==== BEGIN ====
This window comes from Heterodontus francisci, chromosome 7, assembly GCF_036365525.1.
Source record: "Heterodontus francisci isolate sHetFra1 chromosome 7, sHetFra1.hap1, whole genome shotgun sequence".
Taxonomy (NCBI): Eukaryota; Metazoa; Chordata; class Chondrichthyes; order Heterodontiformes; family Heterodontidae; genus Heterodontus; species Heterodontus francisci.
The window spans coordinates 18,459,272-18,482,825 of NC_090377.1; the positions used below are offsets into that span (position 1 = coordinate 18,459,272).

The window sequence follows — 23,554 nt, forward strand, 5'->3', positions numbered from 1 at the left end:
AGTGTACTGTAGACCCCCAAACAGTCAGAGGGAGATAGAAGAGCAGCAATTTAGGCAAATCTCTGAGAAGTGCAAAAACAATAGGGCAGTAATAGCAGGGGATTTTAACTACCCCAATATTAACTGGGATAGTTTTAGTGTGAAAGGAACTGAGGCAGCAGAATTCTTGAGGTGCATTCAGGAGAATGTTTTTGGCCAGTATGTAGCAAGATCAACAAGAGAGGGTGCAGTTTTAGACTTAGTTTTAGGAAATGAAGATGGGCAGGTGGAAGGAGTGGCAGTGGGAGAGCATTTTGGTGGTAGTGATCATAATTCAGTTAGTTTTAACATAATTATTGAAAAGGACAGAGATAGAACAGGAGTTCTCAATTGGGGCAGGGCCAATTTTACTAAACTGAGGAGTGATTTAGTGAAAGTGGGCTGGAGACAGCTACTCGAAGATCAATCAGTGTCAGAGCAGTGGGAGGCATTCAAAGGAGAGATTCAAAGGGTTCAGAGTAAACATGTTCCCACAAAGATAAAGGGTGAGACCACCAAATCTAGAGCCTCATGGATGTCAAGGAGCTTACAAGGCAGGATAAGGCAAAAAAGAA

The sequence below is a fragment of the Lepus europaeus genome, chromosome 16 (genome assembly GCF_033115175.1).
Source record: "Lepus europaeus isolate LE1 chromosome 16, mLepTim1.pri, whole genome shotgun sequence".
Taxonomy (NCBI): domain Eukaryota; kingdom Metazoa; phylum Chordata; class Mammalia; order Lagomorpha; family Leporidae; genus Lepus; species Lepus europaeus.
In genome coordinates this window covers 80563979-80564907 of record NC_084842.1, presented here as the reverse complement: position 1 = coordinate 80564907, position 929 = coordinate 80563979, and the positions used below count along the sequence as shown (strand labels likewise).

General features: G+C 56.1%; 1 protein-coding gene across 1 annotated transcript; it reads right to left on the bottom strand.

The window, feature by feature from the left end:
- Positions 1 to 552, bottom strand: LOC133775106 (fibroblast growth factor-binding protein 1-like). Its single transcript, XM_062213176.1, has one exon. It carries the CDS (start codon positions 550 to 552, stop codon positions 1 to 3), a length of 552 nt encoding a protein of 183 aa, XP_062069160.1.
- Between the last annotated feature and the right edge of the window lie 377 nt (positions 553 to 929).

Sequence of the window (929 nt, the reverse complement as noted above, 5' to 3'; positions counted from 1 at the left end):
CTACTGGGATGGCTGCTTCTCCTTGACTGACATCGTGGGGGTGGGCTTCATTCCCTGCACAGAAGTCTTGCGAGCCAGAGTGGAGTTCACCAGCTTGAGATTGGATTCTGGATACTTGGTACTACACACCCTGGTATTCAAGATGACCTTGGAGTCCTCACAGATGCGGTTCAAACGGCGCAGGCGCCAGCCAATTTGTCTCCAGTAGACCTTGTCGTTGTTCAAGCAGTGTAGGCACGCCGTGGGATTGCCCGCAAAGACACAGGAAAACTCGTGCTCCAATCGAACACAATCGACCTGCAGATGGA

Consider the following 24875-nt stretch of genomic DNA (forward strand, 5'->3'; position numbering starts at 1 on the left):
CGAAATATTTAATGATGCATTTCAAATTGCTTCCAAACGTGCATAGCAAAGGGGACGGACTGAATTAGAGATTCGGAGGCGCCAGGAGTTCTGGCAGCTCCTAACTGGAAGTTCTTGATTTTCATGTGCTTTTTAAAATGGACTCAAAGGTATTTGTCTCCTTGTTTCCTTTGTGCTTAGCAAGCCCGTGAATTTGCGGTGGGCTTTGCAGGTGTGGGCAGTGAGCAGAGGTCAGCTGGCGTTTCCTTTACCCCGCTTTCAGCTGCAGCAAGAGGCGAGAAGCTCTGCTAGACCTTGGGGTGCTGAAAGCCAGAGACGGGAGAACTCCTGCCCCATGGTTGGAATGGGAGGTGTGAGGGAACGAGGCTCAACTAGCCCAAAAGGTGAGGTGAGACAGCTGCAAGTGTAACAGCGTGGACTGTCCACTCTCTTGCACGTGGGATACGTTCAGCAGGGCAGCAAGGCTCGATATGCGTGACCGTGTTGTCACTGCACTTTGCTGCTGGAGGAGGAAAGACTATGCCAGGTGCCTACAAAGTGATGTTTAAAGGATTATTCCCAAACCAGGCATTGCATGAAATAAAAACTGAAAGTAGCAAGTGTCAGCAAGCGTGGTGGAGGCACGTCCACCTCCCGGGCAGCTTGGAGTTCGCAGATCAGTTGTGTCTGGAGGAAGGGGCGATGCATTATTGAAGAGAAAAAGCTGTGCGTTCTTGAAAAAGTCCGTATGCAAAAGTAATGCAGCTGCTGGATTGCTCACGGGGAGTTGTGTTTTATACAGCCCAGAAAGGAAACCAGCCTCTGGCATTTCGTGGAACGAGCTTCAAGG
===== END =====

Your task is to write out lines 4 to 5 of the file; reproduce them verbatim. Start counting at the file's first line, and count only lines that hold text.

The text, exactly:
The window spans coordinates 18,459,272-18,482,825 of NC_090377.1; the positions used below are offsets into that span (position 1 = coordinate 18,459,272).

The window sequence follows — 23,554 nt, forward strand, 5'->3', positions numbered from 1 at the left end: